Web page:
Exploring the Relationship between Texas Public High School Accountability Ratings and Postsecondary Matriculation Rates



Journal Title

Journal ISSN

Volume Title



Background: In the modern economy, postsecondary education has become a vital prerequisite for those who wish to earn middle class wages and comfortably support a family (Doyle & Skinner, 2016; McFarland et al, 2018). During his time in office, no less an authority than President Barack Obama set the goal to have the United States lead the world in proportion of young people who possess a postsecondary credential (Vise, 2011). Moreover, the state of Texas has set a “60X30” goal to have 60% of all its residents between the ages of 25 and 34 possess a postsecondary credential of some kind by the year 2030 (Texas Higher Education Coordinating Board, 2015). Therefore, it is important for researchers and policymakers to understand how characteristics of high schools help or hinder in the process of motivating students to move immediately to postsecondary education following high school graduation. Purpose: This study seeks to investigate whether the accountability ratings and institutional characteristics of Texas public high schools are able to predict the postsecondary matriculation rate of schools’ graduating seniors. Methods: The data for this study was obtained from publicly available reports from the Texas Higher Education Coordinating Board and the Texas Education Agency; specifically, the High School Graduates Enrolled in Higher Education and Academic Excellence Indicator System reports were used. The final sample of high schools in this study is N = 1120. The dependent variable is the postsecondary matriculation rate of each high school. The independent variables include the accountability rating of each high school in Spring 2011, the percentage of the student body who were identified as Black or Latina/o, the percentage of students successfully participating in Advanced and Dual Enrollment courses, the average class size of core courses, the average number of years’ experience of teachers at each high school, and the number of full-time equivalent administrative and support staff. Research questions were addressed using descriptive statistics, a chi-square test for independence, an ANOVA and two multiple linear regression models. Results: Schools in the lowest accountability rating had the lowest mean matriculation and schools in each of the higher ratings had successively higher matriculation rates and the relationship between rating and matriculation rate was statistically significant. The chi-square test for independence showed that there was a statistically significant, though nuanced, relationship between school racial composition and accountability rating. Linear regressions also showed that there was a significant relationship between accountability rating and matriculation rate, even while controlling for several significant high school characteristics. Conclusion: As Texas works toward its 60X30 goal, policymakers and practitioners may find it helpful to push students to participate in more rigorous coursework and explore pathways to keep teachers in the profession longer. Moreover, a system of tiered accountability ratings may be of use as a kind of early warning system so that postsecondary matriculation rates can be boosted to put students on the right track toward earning a credential.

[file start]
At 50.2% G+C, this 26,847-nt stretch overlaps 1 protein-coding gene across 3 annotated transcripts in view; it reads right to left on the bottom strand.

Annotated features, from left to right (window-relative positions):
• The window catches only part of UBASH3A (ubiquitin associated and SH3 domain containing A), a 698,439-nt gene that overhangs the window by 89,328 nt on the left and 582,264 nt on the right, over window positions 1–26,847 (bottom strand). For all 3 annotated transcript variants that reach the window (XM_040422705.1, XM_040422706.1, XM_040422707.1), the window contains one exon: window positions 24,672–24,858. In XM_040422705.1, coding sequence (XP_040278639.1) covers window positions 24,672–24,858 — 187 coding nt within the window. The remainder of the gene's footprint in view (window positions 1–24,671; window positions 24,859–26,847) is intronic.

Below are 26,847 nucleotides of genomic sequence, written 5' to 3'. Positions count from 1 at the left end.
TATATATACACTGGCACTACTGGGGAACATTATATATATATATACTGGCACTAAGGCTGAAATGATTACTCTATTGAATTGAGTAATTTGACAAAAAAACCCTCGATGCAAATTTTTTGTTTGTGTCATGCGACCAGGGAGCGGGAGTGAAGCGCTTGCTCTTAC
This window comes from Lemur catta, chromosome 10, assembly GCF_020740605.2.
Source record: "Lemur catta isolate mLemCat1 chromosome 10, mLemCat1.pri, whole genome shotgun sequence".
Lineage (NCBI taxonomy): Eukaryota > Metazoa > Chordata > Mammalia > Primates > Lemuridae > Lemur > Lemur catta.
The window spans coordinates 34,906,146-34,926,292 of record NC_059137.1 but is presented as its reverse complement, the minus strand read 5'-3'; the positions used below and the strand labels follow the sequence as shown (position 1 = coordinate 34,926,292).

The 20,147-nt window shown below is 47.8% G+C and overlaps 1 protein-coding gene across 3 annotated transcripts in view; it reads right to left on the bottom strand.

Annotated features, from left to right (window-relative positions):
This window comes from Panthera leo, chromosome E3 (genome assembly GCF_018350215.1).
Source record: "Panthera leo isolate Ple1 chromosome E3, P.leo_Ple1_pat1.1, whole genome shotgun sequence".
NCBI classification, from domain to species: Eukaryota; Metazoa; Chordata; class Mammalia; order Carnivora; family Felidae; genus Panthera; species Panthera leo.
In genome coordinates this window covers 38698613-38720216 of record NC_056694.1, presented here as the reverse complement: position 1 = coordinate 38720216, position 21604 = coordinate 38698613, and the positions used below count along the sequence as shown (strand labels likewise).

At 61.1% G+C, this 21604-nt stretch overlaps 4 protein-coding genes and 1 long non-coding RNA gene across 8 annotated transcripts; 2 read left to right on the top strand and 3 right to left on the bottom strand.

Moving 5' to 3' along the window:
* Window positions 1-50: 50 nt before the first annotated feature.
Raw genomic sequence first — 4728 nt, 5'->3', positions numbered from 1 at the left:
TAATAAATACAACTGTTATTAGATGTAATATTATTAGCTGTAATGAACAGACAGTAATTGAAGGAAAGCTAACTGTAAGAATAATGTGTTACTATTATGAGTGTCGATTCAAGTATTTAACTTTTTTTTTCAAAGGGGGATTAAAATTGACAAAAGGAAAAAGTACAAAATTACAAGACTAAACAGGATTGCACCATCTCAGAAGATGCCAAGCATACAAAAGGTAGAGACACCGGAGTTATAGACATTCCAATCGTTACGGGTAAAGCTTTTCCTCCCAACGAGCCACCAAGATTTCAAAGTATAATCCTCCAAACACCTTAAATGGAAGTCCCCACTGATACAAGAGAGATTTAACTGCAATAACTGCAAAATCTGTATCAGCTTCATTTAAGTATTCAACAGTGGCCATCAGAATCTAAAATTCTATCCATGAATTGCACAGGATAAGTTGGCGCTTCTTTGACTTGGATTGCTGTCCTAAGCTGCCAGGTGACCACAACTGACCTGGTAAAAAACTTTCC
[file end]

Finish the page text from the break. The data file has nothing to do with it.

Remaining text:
K-12 accountability, Postsecondary matriculation